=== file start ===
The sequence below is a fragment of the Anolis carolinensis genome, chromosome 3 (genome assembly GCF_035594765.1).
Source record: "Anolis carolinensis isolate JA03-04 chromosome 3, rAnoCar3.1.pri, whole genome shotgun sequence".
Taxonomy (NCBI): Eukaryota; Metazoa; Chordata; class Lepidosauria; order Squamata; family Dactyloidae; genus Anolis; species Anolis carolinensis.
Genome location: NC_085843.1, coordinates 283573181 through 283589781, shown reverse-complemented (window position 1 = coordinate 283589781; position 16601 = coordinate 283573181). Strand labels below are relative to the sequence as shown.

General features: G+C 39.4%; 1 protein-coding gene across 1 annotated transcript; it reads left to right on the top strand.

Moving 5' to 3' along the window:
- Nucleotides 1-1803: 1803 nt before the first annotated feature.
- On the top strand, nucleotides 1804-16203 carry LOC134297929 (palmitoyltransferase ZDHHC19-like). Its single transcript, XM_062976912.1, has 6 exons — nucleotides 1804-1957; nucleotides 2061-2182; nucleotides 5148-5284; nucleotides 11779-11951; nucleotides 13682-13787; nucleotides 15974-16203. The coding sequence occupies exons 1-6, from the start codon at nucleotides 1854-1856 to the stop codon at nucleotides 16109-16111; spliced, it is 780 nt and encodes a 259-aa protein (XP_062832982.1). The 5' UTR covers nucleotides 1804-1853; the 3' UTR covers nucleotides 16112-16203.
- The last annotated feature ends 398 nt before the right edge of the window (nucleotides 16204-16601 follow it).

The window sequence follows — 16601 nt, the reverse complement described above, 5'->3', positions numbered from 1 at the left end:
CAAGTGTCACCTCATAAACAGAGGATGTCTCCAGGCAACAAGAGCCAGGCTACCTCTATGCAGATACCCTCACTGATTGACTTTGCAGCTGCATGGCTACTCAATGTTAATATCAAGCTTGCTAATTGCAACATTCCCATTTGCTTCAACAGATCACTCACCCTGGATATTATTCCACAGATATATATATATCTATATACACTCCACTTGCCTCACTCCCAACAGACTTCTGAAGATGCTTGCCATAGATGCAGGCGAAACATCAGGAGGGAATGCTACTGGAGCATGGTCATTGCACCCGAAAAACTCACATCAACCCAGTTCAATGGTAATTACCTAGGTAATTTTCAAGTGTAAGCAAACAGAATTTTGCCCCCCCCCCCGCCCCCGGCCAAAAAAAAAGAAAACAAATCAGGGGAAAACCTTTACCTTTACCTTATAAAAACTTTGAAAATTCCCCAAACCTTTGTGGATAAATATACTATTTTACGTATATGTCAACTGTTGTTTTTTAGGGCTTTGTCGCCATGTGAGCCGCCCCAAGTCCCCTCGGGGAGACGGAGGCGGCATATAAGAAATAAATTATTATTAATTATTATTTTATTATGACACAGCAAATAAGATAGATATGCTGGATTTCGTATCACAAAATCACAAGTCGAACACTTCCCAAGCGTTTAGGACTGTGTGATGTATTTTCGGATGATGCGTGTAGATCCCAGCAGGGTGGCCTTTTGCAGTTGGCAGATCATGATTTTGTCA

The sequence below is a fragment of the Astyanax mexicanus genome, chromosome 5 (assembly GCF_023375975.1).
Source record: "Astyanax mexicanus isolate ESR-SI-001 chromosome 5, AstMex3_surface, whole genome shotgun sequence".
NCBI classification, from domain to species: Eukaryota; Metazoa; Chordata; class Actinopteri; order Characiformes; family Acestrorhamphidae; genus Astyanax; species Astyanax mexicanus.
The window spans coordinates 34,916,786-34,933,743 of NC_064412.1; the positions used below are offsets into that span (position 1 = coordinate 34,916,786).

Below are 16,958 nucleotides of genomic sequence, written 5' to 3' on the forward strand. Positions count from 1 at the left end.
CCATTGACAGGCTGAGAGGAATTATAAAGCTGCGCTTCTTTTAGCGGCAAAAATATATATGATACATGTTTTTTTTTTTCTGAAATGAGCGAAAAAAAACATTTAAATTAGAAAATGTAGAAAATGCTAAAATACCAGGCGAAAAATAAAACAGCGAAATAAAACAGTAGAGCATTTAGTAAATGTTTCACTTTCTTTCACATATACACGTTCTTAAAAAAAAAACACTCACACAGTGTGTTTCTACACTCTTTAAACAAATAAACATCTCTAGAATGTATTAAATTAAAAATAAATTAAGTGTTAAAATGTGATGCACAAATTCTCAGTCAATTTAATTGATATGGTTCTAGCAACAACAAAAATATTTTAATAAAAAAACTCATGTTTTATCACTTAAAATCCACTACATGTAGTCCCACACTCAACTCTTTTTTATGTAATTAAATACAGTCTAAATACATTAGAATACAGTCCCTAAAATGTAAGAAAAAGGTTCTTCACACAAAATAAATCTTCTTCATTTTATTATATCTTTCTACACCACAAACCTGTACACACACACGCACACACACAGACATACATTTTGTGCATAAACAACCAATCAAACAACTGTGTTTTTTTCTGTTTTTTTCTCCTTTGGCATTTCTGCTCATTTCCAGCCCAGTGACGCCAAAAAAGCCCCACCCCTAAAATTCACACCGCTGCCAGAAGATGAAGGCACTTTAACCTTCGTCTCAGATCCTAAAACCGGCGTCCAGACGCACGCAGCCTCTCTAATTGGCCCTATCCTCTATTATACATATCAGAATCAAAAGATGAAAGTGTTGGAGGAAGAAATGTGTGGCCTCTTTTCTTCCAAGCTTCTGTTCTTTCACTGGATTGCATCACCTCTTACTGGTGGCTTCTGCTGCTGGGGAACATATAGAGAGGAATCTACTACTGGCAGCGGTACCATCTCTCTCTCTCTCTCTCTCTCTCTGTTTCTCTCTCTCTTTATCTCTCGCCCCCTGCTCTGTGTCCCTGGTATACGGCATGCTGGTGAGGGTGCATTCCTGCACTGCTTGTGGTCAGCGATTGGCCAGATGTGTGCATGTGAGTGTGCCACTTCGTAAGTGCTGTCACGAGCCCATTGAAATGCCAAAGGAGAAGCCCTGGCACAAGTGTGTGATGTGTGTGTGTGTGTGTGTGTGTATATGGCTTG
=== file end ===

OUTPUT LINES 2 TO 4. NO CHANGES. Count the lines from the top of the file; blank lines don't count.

Source record: "Anolis carolinensis isolate JA03-04 chromosome 3, rAnoCar3.1.pri, whole genome shotgun sequence".
Taxonomy (NCBI): Eukaryota; Metazoa; Chordata; class Lepidosauria; order Squamata; family Dactyloidae; genus Anolis; species Anolis carolinensis.
Genome location: NC_085843.1, coordinates 283573181 through 283589781, shown reverse-complemented (window position 1 = coordinate 283589781; position 16601 = coordinate 283573181). Strand labels below are relative to the sequence as shown.